Tyron Johnson and Donté Jackson met as middle schoolers playing basketball at Lemon Gym in Metairie.
Johnson, a star wide receiver at Warren Easton, and Jackson, who did a little bit of everything at Riverdale, have been friends ever since.
“Well, we’re more like brothers,” Johnson said.
And like most brothers, they are super-competitive — a trait that has helped the two blossom into arguably Louisiana’s most electrifying football players in the Class of 2015.
“We are like brothers, so we both want to be better than each other,” Jackson said. “It definitely helps us work harder.”
Jackson insists he’s the better of the two in hoops.
“By far,” Jackson said with a laugh.
Not that anyone really cares about that.
It’s all about football.
Who’s better in that?
“Oh, now that’s a toss-up,” Jackson said.
Collectively, they racked up over 3,000 yards of offense this season.
Johnson would often just juke his way past a helpless defender to lead Easton.
The speedy Jackson would simply fly past one for Riverdale.
In the fall, they’ll get to play for the same team.
They will officially become teammates when they sign with LSU on Wednesday, better known as National Signing Day.
“Our relationship and our bond is so close,” said Jackson. “We always talked about going to the same school since we first started getting recruited. But at the end of the day, he knew he had to do what was best for him and I had to do what was best for me. It just happened to be the same school.”
Johnson committed to the Tigers first. And he was there at Riverdale two weeks ago when Jackson made his commitment, giving Les Miles two of the state’s top playmakers.
Johnson, a 6-foot-1, 190 pound five-star recruit, is a consensus pick as the state’s top player by recruiting services.
The 5-foot-10, 170-pound Jackson, is rated the No. 3 player in the state by 247Sports and Rivals.com.
“They are very similar guys,” said JC Shurburtt, nationanl recruiting analyst for 247Sports. “They both are dynamic players with speed. They are guys who can make a lot of plays in the SEC, the highest level of FCS football. They are game-breakers.”
The versatile Jackson, who recorded 59 tackles as a senior, is expected to play cornerback in college.
And that means he’ll often get to go head-to-head with his close friend in practice.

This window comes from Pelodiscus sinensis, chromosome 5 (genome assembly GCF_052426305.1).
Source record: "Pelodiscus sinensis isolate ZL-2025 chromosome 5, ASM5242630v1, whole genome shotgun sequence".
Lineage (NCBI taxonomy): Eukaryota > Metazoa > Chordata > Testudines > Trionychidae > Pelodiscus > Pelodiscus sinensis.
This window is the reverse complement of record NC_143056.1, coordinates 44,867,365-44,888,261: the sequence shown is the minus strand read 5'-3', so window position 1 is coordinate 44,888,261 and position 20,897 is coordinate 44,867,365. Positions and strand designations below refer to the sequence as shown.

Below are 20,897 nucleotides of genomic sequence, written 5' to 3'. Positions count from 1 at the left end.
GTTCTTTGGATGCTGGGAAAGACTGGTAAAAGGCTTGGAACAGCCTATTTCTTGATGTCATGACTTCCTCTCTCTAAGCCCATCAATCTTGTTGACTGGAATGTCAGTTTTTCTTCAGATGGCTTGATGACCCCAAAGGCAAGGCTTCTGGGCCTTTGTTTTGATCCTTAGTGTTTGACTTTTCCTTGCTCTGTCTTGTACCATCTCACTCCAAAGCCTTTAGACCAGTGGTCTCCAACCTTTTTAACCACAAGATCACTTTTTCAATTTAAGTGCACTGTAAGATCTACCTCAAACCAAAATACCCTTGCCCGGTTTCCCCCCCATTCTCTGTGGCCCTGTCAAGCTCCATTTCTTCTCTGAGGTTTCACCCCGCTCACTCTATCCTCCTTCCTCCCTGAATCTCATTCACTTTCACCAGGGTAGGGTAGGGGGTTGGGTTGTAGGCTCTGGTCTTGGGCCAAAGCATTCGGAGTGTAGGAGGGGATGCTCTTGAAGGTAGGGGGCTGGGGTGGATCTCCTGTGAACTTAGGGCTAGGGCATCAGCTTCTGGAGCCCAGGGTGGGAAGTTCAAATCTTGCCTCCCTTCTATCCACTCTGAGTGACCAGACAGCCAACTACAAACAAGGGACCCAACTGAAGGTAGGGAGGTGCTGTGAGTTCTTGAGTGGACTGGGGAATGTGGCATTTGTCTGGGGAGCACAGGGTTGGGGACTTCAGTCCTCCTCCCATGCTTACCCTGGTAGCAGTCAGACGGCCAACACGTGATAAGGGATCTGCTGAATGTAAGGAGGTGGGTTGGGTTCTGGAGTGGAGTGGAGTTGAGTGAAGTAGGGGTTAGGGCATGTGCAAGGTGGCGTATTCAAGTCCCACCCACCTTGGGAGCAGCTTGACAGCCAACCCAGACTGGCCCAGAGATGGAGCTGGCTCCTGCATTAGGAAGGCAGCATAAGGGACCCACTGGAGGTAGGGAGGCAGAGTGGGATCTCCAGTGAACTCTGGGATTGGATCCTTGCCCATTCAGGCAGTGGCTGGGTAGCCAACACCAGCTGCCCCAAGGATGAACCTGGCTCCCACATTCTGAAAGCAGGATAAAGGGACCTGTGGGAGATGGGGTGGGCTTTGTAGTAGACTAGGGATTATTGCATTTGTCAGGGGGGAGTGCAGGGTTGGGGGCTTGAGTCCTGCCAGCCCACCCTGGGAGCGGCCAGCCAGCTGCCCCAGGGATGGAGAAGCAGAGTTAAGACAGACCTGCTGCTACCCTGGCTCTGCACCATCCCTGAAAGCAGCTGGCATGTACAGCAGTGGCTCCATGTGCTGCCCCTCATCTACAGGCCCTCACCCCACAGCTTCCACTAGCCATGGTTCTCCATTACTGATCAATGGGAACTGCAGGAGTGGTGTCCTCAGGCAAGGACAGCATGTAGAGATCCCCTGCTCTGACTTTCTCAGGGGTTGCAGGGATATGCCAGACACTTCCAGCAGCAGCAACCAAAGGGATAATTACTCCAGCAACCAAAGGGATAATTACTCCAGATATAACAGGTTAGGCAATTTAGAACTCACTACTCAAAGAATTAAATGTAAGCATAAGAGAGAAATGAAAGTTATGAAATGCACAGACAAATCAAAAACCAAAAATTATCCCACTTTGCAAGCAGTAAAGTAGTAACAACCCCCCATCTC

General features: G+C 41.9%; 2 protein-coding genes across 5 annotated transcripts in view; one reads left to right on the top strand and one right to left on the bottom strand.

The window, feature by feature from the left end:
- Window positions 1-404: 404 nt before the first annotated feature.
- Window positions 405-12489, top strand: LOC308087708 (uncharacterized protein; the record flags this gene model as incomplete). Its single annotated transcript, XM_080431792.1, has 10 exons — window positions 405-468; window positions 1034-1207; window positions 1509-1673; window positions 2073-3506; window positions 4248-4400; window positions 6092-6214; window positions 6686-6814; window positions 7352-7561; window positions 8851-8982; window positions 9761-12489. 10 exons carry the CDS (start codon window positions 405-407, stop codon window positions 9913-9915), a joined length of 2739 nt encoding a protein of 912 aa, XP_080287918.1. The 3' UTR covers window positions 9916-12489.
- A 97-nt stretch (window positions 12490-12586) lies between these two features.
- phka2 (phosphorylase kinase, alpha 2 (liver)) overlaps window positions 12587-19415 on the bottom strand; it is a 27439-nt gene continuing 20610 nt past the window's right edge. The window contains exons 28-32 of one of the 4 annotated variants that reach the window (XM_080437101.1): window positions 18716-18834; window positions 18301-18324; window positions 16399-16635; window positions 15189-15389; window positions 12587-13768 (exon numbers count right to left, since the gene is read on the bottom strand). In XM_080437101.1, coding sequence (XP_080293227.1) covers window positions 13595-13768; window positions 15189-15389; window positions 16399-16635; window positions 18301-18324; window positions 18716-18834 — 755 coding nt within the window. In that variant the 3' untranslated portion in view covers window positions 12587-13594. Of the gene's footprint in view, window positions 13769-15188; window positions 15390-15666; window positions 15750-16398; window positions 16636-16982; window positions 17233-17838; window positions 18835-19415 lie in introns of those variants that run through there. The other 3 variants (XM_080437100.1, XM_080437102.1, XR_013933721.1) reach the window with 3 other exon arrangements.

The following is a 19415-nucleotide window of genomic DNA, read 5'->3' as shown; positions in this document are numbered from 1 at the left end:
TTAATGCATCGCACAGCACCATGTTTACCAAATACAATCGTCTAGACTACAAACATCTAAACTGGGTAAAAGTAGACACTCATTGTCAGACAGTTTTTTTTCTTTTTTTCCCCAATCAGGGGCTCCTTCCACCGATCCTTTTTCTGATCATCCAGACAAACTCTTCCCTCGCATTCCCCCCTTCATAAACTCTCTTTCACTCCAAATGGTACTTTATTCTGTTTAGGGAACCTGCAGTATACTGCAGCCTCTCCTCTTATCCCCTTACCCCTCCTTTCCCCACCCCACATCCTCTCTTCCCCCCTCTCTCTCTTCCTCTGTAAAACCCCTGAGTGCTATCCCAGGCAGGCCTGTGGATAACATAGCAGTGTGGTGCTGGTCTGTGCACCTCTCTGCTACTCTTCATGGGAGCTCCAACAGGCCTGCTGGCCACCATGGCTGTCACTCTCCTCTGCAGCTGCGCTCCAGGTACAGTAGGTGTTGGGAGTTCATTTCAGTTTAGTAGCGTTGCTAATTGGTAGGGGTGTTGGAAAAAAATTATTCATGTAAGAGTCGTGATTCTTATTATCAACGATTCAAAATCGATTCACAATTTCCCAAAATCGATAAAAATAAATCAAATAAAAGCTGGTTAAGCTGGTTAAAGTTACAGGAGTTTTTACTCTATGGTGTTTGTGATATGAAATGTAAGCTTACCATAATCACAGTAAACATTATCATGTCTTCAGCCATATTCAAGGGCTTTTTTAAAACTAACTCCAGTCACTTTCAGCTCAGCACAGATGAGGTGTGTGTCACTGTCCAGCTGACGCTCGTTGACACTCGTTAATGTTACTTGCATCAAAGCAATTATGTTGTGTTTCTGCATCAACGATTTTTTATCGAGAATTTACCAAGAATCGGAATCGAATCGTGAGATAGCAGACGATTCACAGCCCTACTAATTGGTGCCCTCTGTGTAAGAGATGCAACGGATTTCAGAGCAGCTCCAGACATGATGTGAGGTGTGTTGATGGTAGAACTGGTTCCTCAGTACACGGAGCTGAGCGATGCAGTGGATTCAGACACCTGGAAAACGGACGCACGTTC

“That’s going to help Donte and it’s going to help me,” Johnson said.
The two work out together, so they have battled one-on-one enough to offer scouting reports about each other..
“Short routes against him are not available,” Johnson said. “He’s going to break it up. You need a perfect quarterback and a perfect route.Your best option is try to go over the top. Donté is so fast that he will let you get in front of him, but he’s going to catch you.”
Jackson had equally high praise for Johnson, who caught 94 passes for 1,589 yards to lead Easton to the Class 4A state title game.
“Most people don’t know his game like I do,” Jackson said. “If you have seen him play, there is really no way of stopping him. You just try to contain him. I try to get aggressive with him and get in his head. But he is a great player so you really have to be on it and you have to study film all week.”
Both players realize that with the lofty rankings come lofty expectations. And they insist the rankings won’t stop them from working to get better.
“Five star or four-star, I’m still 5-foot-10, 170 pounds,” Jackson said. “So I still have a huge chip on my shoulder. I still feel like I have to prove myself. Plus we know playing in the SEC West isn’t going to be a walk in the park. You have to be physically ready so I am never just lying around in the bed. I’m studying or working out or something.”
And so is Johnson — who, unlike Jackson, gave up basketball to concentrate on football. Jackson still plays basketball at Riverdale.
“Tyron is in the lab working more than me,” Jackson said. “While I’m playing basketball, he is always working on his craft.”
Neither player seems to care who is ranked higher.
“We kept up with it when we were high school players,” Johnson said. “But we sign (Wednesday), so we are college players now and we don’t worry about that.”
As usual, Jackson agreed.
“Regardless of who is No. 1, we just want to play ball,” Jackson said. “We are just thinking about winning a national championship and getting on campus and making a difference in the state and for LSU. That’s the only thing on our minds. We are both fired up and ready to get started.”